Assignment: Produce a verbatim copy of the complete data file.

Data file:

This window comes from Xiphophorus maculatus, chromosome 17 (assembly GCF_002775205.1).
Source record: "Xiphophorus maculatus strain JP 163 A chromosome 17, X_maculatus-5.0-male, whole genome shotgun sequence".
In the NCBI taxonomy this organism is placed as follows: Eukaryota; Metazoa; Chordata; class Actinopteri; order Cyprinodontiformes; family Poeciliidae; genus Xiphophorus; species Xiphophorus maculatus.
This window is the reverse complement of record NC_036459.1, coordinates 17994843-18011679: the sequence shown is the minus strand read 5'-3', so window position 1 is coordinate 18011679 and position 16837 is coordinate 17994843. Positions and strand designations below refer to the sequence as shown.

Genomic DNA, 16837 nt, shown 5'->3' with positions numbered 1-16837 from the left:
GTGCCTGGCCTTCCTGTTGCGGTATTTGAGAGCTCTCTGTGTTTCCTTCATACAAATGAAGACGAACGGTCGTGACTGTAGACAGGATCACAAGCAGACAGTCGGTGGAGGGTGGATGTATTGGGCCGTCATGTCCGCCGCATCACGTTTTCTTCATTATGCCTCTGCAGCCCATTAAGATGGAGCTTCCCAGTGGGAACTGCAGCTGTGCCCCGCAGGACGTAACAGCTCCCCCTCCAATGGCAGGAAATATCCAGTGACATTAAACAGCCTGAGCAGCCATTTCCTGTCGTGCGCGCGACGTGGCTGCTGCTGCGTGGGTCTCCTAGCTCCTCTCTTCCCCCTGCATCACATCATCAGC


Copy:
This window comes from Xiphophorus maculatus, chromosome 17 (assembly GCF_002775205.1).
Source record: "Xiphophorus maculatus strain JP 163 A chromosome 17, X_maculatus-5.0-male, whole genome shotgun sequence".
In the NCBI taxonomy this organism is placed as follows: Eukaryota; Metazoa; Chordata; class Actinopteri; order Cyprinodontiformes; family Poeciliidae; genus Xiphophorus; species Xiphophorus maculatus.
This window is the reverse complement of record NC_036459.1, coordinates 17994843-18011679: the sequence shown is the minus strand read 5'-3', so window position 1 is coordinate 18011679 and position 16837 is coordinate 17994843. Positions and strand designations below refer to the sequence as shown.

Genomic DNA, 16837 nt, shown 5'->3' with positions numbered 1-16837 from the left:
GTGCCTGGCCTTCCTGTTGCGGTATTTGAGAGCTCTCTGTGTTTCCTTCATACAAATGAAGACGAACGGTCGTGACTGTAGACAGGATCACAAGCAGACAGTCGGTGGAGGGTGGATGTATTGGGCCGTCATGTCCGCCGCATCACGTTTTCTTCATTATGCCTCTGCAGCCCATTAAGATGGAGCTTCCCAGTGGGAACTGCAGCTGTGCCCCGCAGGACGTAACAGCTCCCCCTCCAATGGCAGGAAATATCCAGTGACATTAAACAGCCTGAGCAGCCATTTCCTGTCGTGCGCGCGACGTGGCTGCTGCTGCGTGGGTCTCCTAGCTCCTCTCTTCCCCCTGCATCACATCATCAGC